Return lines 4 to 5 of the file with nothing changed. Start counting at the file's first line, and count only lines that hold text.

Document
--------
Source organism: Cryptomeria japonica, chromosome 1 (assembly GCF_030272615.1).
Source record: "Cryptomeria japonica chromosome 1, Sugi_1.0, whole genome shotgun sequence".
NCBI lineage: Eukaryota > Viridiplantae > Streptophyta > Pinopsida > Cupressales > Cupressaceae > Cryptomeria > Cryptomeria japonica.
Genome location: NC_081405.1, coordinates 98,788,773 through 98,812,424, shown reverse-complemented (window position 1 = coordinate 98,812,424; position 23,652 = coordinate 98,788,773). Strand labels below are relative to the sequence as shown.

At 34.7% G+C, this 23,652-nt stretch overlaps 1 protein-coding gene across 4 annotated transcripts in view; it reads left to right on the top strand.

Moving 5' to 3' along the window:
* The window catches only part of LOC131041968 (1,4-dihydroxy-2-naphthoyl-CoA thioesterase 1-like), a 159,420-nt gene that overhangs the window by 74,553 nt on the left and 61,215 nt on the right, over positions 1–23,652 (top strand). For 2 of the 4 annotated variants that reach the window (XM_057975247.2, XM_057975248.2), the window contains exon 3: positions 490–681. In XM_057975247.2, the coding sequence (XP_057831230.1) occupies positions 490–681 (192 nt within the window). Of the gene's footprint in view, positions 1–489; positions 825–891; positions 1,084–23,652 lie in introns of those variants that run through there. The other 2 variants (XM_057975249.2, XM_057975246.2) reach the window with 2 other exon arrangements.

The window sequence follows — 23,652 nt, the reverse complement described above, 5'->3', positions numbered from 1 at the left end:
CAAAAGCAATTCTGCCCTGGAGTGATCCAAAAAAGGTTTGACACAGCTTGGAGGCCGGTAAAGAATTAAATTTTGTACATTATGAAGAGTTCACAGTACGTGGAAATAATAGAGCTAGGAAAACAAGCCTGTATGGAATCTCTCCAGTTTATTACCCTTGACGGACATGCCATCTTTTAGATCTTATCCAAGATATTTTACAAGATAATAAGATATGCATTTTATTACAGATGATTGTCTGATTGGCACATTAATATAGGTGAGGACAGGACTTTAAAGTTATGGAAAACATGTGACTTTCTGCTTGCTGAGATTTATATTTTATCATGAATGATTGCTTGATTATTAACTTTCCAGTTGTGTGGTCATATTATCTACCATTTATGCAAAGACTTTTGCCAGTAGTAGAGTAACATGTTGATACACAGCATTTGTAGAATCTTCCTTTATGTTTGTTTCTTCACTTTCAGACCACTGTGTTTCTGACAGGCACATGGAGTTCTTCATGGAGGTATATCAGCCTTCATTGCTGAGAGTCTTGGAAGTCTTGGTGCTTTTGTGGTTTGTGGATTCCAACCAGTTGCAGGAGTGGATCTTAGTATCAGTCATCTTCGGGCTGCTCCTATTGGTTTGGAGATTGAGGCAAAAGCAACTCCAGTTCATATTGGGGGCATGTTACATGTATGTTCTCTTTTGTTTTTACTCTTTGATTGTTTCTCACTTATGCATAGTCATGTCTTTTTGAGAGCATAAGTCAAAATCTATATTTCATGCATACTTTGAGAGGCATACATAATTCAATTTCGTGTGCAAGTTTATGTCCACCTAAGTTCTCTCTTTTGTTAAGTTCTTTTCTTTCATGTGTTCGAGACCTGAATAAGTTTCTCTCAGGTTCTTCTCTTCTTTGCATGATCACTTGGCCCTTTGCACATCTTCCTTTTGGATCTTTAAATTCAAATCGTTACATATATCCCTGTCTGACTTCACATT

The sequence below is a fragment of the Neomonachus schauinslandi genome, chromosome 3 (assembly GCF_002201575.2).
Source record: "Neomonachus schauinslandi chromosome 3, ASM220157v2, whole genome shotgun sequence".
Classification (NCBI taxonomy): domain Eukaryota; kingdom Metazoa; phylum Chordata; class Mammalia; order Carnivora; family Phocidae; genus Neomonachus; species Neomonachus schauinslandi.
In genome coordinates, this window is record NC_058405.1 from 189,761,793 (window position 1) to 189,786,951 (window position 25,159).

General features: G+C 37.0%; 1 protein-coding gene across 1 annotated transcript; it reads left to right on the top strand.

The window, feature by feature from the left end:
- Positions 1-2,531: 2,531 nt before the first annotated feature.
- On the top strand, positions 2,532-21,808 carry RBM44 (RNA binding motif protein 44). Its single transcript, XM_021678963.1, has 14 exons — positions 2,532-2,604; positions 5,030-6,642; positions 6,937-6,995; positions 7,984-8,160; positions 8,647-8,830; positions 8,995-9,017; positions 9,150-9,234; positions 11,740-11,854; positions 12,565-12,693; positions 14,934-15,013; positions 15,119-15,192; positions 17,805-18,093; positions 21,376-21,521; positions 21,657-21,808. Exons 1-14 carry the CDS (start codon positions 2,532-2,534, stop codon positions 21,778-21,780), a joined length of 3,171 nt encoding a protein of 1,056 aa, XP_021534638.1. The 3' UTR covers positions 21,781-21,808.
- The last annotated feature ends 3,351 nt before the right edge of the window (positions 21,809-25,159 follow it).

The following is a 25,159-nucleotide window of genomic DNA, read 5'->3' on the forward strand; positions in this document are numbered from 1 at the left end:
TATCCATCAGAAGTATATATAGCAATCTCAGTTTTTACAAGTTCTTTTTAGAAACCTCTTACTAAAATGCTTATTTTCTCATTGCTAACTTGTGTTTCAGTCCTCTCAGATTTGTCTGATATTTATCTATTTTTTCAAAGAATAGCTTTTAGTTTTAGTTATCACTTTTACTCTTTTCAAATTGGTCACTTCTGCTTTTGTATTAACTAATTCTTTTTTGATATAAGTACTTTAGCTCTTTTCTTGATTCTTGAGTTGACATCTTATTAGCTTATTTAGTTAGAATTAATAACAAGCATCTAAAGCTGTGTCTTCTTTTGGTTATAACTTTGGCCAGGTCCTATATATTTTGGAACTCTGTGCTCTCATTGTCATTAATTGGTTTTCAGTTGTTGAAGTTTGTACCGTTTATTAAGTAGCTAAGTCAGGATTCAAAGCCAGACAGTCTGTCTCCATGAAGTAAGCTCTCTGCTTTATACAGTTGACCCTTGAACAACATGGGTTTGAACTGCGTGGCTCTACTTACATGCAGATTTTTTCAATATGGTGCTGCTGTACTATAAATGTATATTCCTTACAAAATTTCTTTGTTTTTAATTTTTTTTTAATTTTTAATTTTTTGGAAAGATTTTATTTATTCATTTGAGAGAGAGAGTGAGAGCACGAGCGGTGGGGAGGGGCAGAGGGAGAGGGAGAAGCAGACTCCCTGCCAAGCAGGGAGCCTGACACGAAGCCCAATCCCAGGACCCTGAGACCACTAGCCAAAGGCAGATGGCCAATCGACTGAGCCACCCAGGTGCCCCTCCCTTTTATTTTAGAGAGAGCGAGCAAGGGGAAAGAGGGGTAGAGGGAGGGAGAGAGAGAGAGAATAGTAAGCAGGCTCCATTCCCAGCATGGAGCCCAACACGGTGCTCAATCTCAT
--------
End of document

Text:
Genome location: NC_081405.1, coordinates 98,788,773 through 98,812,424, shown reverse-complemented (window position 1 = coordinate 98,812,424; position 23,652 = coordinate 98,788,773). Strand labels below are relative to the sequence as shown.

At 34.7% G+C, this 23,652-nt stretch overlaps 1 protein-coding gene across 4 annotated transcripts in view; it reads left to right on the top strand.